AMD Ryzen's first start in the industrial market was too strong for the new processors to be used in budget netbooks, nettops and other consoles. Just like their siblings, AMD Ryzen 3 and 5 with 'U' boxes. And at the same time, it's a shame that the V1000 series did not hit the consumer segment, because it completely solved the issue of a 'small but powerful computer'.
The elegant (15×14 cm) SAPPHIRE FS-FP5V mainboard for AMD V1000 has remained a 'not for everyone' product. However, enthusiasm for the V1000 among developers has not subsided until now, and some have gone even further and are showing their development at the 'Alpha' stage. And among these, the most striking is the startup Smach Z, a PSP-like set-top box on top-end mobile hardware:
And this is perhaps the only way to evaluate the performance of the AMD V1000 under real load – in games:
Say what you like, but analogs on Android and iOS are very far from this level of performance.
From a recent leak on the Japanese portal Buzzap.jp it became known that the upcoming GPD Win MAX micro-notebook is also based on AMD V1000. All of the above devices are pretty niche, but they show AMD's progress very well.
And just a week ago, news flashed about the presentation of the 'weakened' Ryzen – the R1000 series with integrated Vega graphics. The appearance of this series is likely to put an end to the production of AMD 'A' series processors and, possibly, drive the company Intel into even higher costs. The processors are so new that the cat cried out about them:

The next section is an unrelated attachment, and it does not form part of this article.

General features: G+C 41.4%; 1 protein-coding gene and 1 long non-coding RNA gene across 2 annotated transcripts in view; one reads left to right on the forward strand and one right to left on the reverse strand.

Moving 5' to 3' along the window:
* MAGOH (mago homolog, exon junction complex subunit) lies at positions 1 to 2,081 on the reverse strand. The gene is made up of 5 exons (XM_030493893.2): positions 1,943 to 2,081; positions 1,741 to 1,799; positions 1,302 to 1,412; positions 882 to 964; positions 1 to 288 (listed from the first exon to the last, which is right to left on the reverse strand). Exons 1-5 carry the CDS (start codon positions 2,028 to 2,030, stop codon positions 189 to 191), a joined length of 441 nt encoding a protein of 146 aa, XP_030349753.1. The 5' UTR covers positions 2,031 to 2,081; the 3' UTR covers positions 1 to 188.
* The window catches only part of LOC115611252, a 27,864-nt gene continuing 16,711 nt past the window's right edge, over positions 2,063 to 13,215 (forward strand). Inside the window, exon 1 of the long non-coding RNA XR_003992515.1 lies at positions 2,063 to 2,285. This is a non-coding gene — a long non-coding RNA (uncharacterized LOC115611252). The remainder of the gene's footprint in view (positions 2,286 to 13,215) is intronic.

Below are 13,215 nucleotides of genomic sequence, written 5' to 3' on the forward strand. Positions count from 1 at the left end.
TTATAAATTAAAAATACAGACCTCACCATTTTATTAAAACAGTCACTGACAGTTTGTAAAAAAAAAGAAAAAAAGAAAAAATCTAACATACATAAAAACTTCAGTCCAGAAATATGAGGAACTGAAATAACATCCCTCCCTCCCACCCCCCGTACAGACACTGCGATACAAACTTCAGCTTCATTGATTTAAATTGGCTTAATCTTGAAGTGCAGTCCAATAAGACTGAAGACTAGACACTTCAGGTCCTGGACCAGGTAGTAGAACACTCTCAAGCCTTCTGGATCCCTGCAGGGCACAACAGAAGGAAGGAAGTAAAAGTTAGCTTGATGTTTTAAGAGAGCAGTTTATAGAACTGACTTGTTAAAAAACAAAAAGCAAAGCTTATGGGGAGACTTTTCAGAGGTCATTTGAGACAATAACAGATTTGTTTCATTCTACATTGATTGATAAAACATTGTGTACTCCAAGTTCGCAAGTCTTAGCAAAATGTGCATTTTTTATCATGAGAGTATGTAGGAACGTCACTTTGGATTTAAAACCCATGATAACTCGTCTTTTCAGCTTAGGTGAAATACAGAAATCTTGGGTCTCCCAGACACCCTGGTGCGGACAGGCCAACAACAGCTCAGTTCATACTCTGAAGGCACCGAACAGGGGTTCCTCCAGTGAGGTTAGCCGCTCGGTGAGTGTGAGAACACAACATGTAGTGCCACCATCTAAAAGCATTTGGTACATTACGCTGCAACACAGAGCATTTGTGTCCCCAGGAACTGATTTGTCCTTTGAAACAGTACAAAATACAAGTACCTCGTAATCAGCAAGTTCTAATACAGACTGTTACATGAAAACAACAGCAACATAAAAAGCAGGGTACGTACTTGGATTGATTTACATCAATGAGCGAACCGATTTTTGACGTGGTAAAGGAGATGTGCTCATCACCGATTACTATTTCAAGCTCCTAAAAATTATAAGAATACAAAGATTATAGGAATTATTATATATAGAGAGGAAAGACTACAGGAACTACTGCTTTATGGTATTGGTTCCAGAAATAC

The manufacturer does not give specific information on performance, but if you make a couple of assumptions, you can get an idea of the state of affairs. The Geekbench database contains the results of engineering samples of new processors, and about the graphics part, we will make the assumption that it is not inferior to that in the younger V1202B (and Athlon 200GE) of the V1000 series. It remains only to compile all the data into a table and compare it with the current Celeron / Pentium offerings from Intel. The most massive modern processors Intel 'between Atom and i3' at the moment are Pentium N5000 Silver and Celeron N4000, to be sure of this, it is enough to look through the range of online stores, which means that you need to compare with them . And this is what happened:
Double the advantage in all respects. And, perhaps, it will play a cruel joke with AMD. All our (and not ours) stores are jam-packed with devices with weak Intel of different generations on board, and if a device is launched on the AMD R1000 platform right now, not only Intel, but also themselves will suffer losses the shops.
I see here a direct connection with the fact that Asrock has released a nice IBOX-R1000 nettop, but does not indicate where exactly it can be bought, or at least the price, inviting all buyers to contact them individually.
The long-suffering startup Atari VCS also announced its desire to switch to the new AMD R1000 platform.
No matter how events develop in the lower price segment of mobile devices, a new wind is already being felt, AMD has ready-made solutions to fill all niches, and Intel has taken the position of standing catching up.
Friends, is it time to start opening the AMD tab first when choosing a new netbook or nettop in the online store? What do you think?